by Muriel Mirak-Weissbach
Armenian Mirror Spectator
BERLIN, Germany, JUNE 8, 2023 — The war in Ukraine has annihilated human lives and homes, entire cities and their infrastructure, economic activity, places of worship and every other institution of social existence. Civilians from the belligerent nations have fled from their homelands in search of safety. Among those suffering “collateral damage” are artists, intellectuals, individuals active in the cultural realm. Not only collaboration, but simple coexistence among performers in music, art, and the theater has become a rarity. Thus, it comes as welcome news to learn that a group of women from three countries involved have defied the undeclared war on culture, to appear together and present their works.
The venue is the Gallery Wolf & Galentz in Berlin, which was established in 2019 by Armenian artist Archi Galentz and gallerist Andreas Wolf. Exactly one year ago, they hosted an exhibition on the theme of war, “Comments on Betrayal and Violence,” with participation of painter Gagik Kurginian from Ukraine. (https://wolf-galentz.de/en/comments-on-betrayal-and-violence/) The current show, titled “Heartbeat, a joint exhibition (by artists from Ukraine, Belarus and Russia),” held a vernissage on June 2 and runs until August 16. The artists declared their purpose: “We as artists from Ukraine, Belarus, and Russia are participating in this exhibition. Yes, we are performing together. We all go through pain and anger. But we do not accept hatred between the artists of our countries. Hate is what the regime that started the war wants. If we start hating each other, they will have won. They will not win.”
Tanja Sklyar, from Odessa and Berlin, said she was taking part in the exhibition, “because I hope for an emotional contact between us, artists from different countries, through visual messages. This is an opportunity to preserve ourselves as a person in this Hell of War.” Liudmila Belova (St. Petersburg and Rose, Montenegro) said she lamented the lack of “possibilities of verbal communication,” where all “words seem to be either lies, or manipulation or speculation, depending on the perspective of both speaker and listener. In times of war, poetry and music more accurately express emotions and ‘pronounce’ the unspoken. My participation in the exhibition Heartbeat is an opportunity to express myself through artistic means on the topic of war.”
Julia Katan (Odessa, Berlin) seeks “a balance of dark and light forces” in her art, “gravitating toward the light side … even under the weight of historical times.” Now, when hatred reigns, she wants “to put a grain of love on the scales. It is important to unite. To create in the name of life, not death. To notice the halftones between light and darkness. Recognize and accept our emotions, then they will not be poison to others, and to ourselves.” She believes that “the most terrible event can be turned for good. Perhaps not immediately. But by putting love and openness into our actions, we make the soil fertile, and in it, sooner or later, the flowers are sure to sprout.”
Marina Koldobskaya (St. Petersburg and Berlin), who is curator as well as exhibitor, is half-Ukrainian, her family is from Zhytomyr. “Now,” she says, “one of my homelands is attacking my other homeland, trying to destroy it and destroying its own future. It is unbearable.” She is taking part in the exhibition “because I do not accept hatred between artists of our countries. The causes of violence are fear and hatred.” For Katja Tishkevich, from Minsk, “War is a great pain that cannot be accepted, understood, and then forgotten. It does not leave anyone indifferent.” Her participation “is an opportunity to show the emotional involvement of the tragedy, the sharing of common pain in joint action against it.”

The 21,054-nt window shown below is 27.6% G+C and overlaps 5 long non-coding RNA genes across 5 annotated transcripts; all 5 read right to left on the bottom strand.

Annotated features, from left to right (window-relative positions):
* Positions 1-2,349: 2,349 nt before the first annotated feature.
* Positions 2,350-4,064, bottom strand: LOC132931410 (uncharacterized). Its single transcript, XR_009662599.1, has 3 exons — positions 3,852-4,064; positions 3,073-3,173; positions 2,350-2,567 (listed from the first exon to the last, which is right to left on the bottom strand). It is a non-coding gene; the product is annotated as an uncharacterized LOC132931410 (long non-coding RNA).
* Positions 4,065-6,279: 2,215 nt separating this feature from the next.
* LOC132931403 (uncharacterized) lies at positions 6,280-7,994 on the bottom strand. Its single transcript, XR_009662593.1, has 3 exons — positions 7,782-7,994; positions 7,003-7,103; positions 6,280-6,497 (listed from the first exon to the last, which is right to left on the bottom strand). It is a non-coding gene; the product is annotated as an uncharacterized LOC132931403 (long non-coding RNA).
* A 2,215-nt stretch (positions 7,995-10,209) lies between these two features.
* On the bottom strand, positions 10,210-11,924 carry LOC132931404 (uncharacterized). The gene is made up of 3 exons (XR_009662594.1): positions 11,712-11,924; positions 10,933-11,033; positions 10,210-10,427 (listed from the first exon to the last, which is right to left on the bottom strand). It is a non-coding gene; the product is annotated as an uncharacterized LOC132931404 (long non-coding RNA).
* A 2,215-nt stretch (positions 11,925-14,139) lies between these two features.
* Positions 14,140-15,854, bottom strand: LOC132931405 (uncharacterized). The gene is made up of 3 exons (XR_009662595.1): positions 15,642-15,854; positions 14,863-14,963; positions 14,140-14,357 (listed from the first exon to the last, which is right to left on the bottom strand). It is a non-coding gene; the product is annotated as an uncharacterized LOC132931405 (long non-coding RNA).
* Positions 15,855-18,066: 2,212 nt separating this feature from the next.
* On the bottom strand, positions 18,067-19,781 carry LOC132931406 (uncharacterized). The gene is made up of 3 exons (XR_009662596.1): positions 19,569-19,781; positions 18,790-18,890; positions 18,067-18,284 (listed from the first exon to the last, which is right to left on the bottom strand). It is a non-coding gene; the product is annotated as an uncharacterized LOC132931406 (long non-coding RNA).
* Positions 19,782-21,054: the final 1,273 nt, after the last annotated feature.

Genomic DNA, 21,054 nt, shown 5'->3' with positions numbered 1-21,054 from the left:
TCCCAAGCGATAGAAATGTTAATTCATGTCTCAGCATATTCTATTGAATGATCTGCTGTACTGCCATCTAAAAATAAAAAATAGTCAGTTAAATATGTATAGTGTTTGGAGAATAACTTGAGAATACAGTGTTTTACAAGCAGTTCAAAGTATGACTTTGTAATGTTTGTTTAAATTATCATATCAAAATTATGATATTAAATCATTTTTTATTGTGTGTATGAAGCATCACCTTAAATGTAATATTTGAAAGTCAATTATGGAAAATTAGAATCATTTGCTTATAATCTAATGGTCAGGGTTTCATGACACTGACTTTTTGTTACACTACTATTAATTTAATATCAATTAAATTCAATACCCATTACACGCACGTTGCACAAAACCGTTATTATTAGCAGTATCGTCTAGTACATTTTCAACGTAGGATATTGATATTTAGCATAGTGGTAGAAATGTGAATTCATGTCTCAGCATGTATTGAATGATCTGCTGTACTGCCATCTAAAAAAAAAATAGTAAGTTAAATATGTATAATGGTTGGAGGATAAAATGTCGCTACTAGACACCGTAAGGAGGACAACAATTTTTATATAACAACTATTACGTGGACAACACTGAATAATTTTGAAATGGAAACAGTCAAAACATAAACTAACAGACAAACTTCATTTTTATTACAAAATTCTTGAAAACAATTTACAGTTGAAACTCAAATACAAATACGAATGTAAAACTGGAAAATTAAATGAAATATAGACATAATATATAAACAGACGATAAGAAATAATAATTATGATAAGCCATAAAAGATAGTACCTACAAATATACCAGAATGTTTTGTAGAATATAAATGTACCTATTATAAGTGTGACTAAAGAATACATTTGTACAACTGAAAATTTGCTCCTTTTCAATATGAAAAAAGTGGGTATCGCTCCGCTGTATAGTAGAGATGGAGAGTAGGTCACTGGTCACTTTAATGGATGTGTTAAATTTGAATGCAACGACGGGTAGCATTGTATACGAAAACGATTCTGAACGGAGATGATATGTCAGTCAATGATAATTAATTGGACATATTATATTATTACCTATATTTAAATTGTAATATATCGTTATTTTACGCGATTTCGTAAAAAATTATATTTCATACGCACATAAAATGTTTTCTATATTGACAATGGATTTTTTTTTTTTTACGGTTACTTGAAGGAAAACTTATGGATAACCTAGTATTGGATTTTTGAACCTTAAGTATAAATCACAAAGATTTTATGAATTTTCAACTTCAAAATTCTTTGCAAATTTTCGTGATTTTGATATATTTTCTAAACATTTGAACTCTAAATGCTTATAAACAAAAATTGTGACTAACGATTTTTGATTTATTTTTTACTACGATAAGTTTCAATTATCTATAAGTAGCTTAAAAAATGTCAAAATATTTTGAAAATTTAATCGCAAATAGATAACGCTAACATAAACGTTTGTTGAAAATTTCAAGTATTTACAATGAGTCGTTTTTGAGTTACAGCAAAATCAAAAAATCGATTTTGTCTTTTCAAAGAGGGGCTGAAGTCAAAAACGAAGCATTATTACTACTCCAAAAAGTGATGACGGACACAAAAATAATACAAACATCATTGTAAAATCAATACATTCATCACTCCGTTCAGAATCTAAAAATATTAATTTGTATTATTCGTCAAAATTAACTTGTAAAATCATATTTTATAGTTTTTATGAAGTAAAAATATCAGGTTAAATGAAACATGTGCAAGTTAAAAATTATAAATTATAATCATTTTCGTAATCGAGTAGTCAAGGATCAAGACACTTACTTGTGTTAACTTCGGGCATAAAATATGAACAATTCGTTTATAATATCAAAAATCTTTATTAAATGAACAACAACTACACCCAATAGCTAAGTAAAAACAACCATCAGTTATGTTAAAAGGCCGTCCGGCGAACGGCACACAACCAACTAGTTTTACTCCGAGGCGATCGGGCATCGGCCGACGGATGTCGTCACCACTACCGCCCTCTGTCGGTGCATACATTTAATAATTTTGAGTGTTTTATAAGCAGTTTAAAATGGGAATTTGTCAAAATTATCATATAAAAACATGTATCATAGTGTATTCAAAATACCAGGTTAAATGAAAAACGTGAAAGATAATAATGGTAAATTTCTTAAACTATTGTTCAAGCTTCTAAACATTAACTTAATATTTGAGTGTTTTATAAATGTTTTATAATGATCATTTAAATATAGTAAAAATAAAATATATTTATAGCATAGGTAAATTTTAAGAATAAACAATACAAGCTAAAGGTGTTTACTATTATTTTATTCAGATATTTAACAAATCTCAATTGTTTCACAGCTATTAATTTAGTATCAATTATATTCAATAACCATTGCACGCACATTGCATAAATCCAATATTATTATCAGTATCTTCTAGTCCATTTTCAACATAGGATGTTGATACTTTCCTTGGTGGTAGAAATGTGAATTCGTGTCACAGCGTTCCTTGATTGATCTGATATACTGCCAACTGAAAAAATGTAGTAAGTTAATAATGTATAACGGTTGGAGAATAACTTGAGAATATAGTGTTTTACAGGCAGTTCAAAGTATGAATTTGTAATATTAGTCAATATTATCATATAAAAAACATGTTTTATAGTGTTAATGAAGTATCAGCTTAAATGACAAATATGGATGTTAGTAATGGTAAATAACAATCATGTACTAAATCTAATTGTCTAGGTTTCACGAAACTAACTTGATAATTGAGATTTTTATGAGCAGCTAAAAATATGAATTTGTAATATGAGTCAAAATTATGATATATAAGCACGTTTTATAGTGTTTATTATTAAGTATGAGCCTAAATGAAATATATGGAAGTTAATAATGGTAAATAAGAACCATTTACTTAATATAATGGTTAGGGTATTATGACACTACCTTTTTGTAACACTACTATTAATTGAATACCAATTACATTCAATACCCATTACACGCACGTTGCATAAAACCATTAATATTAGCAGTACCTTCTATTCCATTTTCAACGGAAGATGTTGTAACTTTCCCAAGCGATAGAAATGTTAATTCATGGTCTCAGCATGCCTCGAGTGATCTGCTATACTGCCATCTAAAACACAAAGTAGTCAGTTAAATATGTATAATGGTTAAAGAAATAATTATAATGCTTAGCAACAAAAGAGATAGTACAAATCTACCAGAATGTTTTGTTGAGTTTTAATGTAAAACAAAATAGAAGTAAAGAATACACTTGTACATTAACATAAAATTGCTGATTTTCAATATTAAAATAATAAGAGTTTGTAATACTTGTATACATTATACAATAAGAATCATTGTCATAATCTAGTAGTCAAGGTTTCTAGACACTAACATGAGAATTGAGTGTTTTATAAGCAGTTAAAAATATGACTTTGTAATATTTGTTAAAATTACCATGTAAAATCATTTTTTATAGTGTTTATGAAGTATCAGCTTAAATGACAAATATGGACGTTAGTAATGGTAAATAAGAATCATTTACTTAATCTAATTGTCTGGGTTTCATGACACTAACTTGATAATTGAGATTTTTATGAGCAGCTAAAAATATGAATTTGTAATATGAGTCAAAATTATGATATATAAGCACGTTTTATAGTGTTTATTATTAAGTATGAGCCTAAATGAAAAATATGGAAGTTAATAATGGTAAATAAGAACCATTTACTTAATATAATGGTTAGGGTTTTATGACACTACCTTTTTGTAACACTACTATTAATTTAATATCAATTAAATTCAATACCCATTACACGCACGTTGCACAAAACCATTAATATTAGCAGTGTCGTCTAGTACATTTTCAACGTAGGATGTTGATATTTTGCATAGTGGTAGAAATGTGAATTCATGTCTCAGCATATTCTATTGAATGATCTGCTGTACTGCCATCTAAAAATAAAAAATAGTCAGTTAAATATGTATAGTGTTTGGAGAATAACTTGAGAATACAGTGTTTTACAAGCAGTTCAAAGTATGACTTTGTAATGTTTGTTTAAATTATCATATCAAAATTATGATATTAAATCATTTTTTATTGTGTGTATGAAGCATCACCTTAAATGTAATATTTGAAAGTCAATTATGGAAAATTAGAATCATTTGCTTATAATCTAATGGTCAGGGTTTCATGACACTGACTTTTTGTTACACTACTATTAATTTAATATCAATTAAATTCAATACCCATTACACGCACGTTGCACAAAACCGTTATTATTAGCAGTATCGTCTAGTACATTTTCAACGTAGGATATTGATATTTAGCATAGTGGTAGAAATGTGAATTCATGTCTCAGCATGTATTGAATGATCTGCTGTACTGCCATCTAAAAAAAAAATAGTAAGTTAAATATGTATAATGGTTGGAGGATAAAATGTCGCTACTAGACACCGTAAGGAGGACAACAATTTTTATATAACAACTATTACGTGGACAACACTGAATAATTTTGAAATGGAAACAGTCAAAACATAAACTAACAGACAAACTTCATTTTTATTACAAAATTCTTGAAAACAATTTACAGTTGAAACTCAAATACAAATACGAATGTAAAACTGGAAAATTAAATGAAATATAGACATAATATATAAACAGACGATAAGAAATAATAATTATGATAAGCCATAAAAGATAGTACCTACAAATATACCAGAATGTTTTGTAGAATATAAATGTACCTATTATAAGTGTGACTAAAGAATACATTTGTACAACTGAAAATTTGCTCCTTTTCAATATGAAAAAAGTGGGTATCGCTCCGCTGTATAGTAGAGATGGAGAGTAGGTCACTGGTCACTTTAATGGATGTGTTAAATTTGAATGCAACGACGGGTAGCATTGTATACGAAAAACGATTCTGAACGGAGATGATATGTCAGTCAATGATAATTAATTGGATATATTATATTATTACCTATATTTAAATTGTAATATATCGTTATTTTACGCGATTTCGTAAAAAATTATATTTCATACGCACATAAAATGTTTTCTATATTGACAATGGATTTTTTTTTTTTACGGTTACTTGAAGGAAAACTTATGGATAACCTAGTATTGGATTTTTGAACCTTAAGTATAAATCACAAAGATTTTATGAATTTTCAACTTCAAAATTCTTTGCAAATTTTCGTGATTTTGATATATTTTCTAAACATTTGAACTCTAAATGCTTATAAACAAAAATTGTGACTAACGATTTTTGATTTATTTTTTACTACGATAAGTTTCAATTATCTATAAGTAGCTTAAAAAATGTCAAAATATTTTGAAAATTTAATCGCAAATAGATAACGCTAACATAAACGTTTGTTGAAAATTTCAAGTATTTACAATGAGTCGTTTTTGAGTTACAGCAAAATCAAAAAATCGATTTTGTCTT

In his introductory remarks at the vernissage, Archi Galentz stressed the importance of the intense cooperation among the six artists in preparing all aspects of the exhibition; without this, it could not have succeeded.
As the shared dismay and shock experienced by artists from the countries in conflict motivated the initiative, many of the works on display – paintings, sculptures, videos, and paper constructions – were created especially for the exhibition. Not surprisingly, war is the dominating theme, depicted not in general terms but as the personal experience of human suffering, linked in one way or another with the tragedy afflicting the artists’ homelands. In her graphic and sculpted works, Katya Tishkevich, for example, shows the bodily pain, trauma, and horror of the destruction of the human being. Marina Koldobskaya’s uncompromising, primitivist painting depicts a blind, bestial, all-consuming aggression. In a video, Liudmila Belova shows the terrifying, endless anticipation of an unknown, but compelling catastrophe. The catastrophe itself is only implied, and yet in her graphic works one sees the sad image of the “landscape after the battle.” Tania Sklyar’s objects symbolically show the pathological damage inflicted on the collective body of humanity, the collapse of consciousness leading to the destruction of life itself.
Julia Katan’s works are surrealist. Inspired by Ukrainian folklore, they hint at dark forces, beyond the power of reason, that determine the course of our lives. And in her mystical videos, Masha Garash deals with the violation of the “moral law within us,” without which no way to the “starry sky above us” can exist.
Although presenting the horrors of war, the six artists succeed in communicating hope, by demonstrating in their collective endeavor the power of cooperation and creativity.